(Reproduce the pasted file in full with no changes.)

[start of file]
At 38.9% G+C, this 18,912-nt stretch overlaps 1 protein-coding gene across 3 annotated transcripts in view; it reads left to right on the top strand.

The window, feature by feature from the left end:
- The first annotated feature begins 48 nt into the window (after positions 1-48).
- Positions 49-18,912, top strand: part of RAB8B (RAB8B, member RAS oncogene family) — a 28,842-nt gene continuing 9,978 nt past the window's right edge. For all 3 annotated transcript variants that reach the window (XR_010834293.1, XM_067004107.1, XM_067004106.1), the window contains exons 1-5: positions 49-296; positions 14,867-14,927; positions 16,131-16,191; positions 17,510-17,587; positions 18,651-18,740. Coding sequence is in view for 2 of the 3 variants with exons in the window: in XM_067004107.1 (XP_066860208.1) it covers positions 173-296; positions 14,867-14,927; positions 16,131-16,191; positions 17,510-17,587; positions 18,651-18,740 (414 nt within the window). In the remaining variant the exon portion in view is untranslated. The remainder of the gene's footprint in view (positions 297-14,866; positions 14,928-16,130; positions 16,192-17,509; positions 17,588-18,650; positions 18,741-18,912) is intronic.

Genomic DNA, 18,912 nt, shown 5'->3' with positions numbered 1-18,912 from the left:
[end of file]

At 38.9% G+C, this 18,912-nt stretch overlaps 1 protein-coding gene across 3 annotated transcripts in view; it reads left to right on the top strand.

The window, feature by feature from the left end:
- The first annotated feature begins 48 nt into the window (after positions 1-48).
- Positions 49-18,912, top strand: part of RAB8B (RAB8B, member RAS oncogene family) — a 28,842-nt gene continuing 9,978 nt past the window's right edge. For all 3 annotated transcript variants that reach the window (XR_010834293.1, XM_067004107.1, XM_067004106.1), the window contains exons 1-5: positions 49-296; positions 14,867-14,927; positions 16,131-16,191; positions 17,510-17,587; positions 18,651-18,740. Coding sequence is in view for 2 of the 3 variants with exons in the window: in XM_067004107.1 (XP_066860208.1) it covers positions 173-296; positions 14,867-14,927; positions 16,131-16,191; positions 17,510-17,587; positions 18,651-18,740 (414 nt within the window). In the remaining variant the exon portion in view is untranslated. The remainder of the gene's footprint in view (positions 297-14,866; positions 14,928-16,130; positions 16,192-17,509; positions 17,588-18,650; positions 18,741-18,912) is intronic.

Genomic DNA, 18,912 nt, shown 5'->3' with positions numbered 1-18,912 from the left: